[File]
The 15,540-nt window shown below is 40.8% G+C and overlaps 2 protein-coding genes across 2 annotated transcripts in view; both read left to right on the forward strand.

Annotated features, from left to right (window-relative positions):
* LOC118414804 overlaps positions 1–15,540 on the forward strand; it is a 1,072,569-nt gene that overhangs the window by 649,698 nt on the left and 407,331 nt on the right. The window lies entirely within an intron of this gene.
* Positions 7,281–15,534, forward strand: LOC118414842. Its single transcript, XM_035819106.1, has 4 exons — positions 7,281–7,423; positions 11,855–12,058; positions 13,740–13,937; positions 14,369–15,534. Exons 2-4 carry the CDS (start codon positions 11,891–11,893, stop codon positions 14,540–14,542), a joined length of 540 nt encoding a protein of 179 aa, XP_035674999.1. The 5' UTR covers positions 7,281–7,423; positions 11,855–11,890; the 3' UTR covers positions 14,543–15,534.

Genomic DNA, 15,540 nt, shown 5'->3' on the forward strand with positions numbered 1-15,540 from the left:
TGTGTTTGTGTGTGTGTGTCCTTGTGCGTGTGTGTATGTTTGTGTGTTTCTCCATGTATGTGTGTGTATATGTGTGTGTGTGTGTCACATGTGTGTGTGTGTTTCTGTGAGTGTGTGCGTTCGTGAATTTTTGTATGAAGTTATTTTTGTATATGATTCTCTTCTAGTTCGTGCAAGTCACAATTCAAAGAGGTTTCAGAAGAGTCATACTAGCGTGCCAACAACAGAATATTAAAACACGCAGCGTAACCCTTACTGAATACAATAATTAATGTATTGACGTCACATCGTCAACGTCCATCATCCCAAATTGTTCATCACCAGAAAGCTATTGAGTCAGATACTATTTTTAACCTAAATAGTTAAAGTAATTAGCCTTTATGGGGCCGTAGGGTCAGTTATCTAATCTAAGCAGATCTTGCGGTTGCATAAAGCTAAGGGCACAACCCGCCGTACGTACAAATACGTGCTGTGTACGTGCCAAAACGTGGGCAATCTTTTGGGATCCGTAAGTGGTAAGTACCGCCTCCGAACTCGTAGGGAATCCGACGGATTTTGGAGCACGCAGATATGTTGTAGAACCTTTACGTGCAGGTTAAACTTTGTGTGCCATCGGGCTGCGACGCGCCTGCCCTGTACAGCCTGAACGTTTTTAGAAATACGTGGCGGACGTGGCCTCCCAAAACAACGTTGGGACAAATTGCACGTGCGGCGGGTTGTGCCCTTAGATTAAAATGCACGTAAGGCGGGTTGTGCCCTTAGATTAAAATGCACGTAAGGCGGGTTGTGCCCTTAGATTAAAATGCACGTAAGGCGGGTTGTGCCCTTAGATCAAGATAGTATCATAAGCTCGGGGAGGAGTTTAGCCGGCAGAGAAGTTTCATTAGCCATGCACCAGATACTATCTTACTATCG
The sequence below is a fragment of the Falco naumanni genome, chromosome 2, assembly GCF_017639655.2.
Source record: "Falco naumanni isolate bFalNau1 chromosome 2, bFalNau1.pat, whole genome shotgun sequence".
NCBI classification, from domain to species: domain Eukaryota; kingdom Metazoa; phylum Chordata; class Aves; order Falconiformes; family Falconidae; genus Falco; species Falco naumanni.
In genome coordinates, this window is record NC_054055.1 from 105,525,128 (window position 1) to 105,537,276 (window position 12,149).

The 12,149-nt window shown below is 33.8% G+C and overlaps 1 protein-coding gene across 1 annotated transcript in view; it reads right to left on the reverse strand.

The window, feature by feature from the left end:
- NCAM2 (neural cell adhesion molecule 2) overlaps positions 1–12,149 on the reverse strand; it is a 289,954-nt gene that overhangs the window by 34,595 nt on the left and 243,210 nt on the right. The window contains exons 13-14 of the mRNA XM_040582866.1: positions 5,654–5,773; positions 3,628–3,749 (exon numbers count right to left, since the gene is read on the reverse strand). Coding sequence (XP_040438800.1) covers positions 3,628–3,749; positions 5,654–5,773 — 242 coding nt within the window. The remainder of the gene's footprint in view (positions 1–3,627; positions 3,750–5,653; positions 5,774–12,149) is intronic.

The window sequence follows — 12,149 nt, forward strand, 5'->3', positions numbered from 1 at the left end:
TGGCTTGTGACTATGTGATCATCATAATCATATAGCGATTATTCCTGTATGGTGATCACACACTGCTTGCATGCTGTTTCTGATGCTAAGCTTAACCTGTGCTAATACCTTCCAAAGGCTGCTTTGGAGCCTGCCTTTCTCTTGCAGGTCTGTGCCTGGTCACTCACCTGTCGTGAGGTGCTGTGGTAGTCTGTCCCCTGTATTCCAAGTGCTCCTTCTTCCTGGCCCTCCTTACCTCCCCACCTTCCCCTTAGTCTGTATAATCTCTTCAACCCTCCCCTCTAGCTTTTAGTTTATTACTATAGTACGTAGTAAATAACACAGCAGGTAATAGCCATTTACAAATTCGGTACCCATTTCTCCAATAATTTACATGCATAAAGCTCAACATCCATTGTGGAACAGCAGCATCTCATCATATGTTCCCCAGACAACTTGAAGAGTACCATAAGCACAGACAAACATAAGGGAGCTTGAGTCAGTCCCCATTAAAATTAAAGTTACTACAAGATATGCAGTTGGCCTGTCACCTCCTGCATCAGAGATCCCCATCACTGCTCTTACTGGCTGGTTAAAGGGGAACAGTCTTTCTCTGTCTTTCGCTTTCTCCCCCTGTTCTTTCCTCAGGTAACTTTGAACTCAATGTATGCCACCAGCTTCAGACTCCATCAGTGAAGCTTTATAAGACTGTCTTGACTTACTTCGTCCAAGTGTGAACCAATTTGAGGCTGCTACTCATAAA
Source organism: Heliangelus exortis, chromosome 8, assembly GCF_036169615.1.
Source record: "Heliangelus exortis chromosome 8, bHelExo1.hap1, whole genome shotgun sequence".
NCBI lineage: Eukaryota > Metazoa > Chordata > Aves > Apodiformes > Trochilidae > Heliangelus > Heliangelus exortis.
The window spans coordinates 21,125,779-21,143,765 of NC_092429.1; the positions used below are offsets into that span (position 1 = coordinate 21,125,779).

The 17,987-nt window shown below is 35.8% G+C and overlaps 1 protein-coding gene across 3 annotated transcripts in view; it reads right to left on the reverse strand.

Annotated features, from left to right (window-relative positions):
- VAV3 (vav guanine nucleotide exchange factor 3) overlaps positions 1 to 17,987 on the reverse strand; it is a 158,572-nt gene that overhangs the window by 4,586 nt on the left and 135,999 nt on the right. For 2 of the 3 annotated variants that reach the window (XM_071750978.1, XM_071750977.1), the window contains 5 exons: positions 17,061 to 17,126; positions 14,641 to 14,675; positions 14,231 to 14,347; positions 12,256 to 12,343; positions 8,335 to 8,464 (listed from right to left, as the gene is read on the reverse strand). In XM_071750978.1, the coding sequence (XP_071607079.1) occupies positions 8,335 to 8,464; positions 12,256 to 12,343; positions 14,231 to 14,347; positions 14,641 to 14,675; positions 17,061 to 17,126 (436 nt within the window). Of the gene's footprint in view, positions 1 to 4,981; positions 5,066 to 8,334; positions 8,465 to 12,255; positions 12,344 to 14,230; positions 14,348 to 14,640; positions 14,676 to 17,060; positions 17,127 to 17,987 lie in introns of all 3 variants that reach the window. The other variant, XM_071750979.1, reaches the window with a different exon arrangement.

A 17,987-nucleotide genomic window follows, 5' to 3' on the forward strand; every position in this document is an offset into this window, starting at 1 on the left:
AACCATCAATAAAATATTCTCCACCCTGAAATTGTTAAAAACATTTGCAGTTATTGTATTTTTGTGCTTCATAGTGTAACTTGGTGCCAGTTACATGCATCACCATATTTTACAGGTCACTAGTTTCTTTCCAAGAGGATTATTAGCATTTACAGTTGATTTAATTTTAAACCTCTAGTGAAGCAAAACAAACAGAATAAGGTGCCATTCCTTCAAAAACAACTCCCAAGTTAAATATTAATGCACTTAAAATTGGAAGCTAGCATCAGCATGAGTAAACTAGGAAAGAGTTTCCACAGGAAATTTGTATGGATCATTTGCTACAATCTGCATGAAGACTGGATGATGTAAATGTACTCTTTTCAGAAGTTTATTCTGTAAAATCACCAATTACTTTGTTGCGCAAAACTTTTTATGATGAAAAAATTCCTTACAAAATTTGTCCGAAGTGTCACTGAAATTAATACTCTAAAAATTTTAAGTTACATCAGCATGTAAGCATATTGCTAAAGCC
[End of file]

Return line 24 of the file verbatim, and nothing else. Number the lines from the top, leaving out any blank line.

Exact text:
AACCATCAATAAAATATTCTCCACCCTGAAATTGTTAAAAACATTTGCAGTTATTGTATTTTTGTGCTTCATAGTGTAACTTGGTGCCAGTTACATGCATCACCATATTTTACAGGTCACTAGTTTCTTTCCAAGAGGATTATTAGCATTTACAGTTGATTTAATTTTAAACCTCTAGTGAAGCAAAACAAACAGAATAAGGTGCCATTCCTTCAAAAACAACTCCCAAGTTAAATATTAATGCACTTAAAATTGGAAGCTAGCATCAGCATGAGTAAACTAGGAAAGAGTTTCCACAGGAAATTTGTATGGATCATTTGCTACAATCTGCATGAAGACTGGATGATGTAAATGTACTCTTTTCAGAAGTTTATTCTGTAAAATCACCAATTACTTTGTTGCGCAAAACTTTTTATGATGAAAAAATTCCTTACAAAATTTGTCCGAAGTGTCACTGAAATTAATACTCTAAAAATTTTAAGTTACATCAGCATGTAAGCATATTGCTAAAGCC